By Barçın Yinanç
March 9, 2022
The Nation Alliance reasserts Turkey’s place in the West and as a Western democracy. In case of victory, the Turkish opposition alliance will orchestrate a careful distancing from Russia and reset Turkey’s relations with its Western allies. What the main Turkish opposition alliance holds forth is a return to the decades-long principles of the Turkish republic that will be marking its centenary this year. These include, notably, the principle of non-interference in internal affairs of other nations. The opposition pledges to “put an end to practices based on domestic political calculations and ideological approaches in foreign policy.”
By Barçın Yinanç
January 17, 2022
While it was fear of Russia that prevented the Central Asian countries from showing an interest in the Middle Corridor, it is ironically the same Russian factor that has today led to the reinvigoration of this alternative to the Northern Corridor. However, crucially, the future of the Middle Corridor depends on European interest and particularly on the European Union revising its attitude toward Turkey that has been spearheading the project for more than a decade and that is indispensable to its realization. European decision makers must recognize that they need to join hands with Turkey to make the Middle Corridor come to fruition.
By Natalia Konarzewska
June 29, 2020
The discovery of new gas reserves in the region was expected to bring peace and prosperity to the Eastern Mediterranean littoral states but it has created new geopolitical and security risks instead. In April and May this year, Turkey continued with gas drilling within Cyprus' exclusive economic zone which drew new harsh criticism from the European Union. Turkey's assertive stance shows that Ankara is unlikely to abandon its pursuit for hydrocarbons in the region and that it will hence remain on a collision course with Greece and Cyprus. The EU would do well to seek de-escalation and should recognize that circumventing Turkey is not a viable strategy. Otherwise, there is a clear risk that the hydrocarbon dispute in the region will spiral out of control and lead to military confrontation.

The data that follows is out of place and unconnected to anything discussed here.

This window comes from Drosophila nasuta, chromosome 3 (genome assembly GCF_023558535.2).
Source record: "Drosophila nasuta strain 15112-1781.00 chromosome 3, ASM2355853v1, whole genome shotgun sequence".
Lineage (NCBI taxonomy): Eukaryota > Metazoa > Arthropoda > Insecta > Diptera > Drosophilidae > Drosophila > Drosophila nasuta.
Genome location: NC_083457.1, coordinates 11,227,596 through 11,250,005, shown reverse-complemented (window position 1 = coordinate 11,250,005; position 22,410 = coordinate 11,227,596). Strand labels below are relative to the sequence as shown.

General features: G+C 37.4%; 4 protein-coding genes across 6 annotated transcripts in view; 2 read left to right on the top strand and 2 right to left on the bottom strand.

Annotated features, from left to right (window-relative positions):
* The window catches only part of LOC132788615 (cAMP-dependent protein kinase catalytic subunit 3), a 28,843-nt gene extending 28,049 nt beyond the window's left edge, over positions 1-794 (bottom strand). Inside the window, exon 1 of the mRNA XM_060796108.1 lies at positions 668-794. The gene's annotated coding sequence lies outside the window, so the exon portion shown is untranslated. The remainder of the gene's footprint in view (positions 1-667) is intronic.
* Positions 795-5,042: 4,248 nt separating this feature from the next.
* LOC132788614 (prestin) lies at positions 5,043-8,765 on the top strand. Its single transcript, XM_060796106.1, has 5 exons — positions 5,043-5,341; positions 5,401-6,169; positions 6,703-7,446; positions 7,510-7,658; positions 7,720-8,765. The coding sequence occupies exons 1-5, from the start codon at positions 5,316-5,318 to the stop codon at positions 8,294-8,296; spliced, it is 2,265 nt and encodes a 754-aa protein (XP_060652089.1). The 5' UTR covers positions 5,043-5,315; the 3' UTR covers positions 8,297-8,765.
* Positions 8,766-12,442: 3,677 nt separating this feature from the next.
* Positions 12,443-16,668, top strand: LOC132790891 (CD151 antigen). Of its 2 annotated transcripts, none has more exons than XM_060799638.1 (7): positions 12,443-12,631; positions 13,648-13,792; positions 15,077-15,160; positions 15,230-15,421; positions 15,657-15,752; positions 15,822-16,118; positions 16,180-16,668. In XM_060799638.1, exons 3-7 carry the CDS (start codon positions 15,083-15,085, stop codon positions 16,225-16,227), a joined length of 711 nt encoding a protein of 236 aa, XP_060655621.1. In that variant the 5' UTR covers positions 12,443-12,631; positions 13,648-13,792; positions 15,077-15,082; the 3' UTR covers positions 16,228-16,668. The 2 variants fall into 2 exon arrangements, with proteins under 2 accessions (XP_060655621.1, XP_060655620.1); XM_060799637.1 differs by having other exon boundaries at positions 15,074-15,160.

By Gareth H. Jenkins
September 10, 2018
The attempt by President Recep Tayyip Erdoğan to offset the fallout from the crisis in Turkey’s relations with the US by re-engaging with the EU is unlikely to persuade Brussels either to revitalize Turkey’s stalled accession process or to provide sufficient financial aid to prevent the country’s economy from sliding into recession. Although a softening in tone and an increase in dialogue raises the possibility of cooperation in areas of mutual interest, nor is there much prospect of the re-engagement leading to a significant easing in Erdoğan’s repressive rule.
By Ozan Serdaroğlu
September 14, 2016
The new round of Cyprus peace talks kicked off with high expectations. Both the Turkish and Greek leaderships are aware that a lot could be at stake if the process fails to yield an agreement. But the prospects for achieving the reunification of Cyprus, forty-two years after it was divided, have never been better. As energy games intensify in the region, Turkey is arguably more interested by concrete gains in this field, rather than insisting on prolonging a stalemate that has lasted for more than four decades. The Turkish and Greek Cypriot leaderships have overcome a significant psychological threshold, engaging in a permanent dialogue. However, they need to build more trust in matters concerning Turkey.
The Turkey Analyst is a publication of the Central Asia-Caucasus Institute & Silk Road Studies Joint Center, designed to bring authoritative analysis and news on the rapidly developing domestic and foreign policy issues in Turkey. It includes topical analysis, as well as a summary of the Turkish media debate.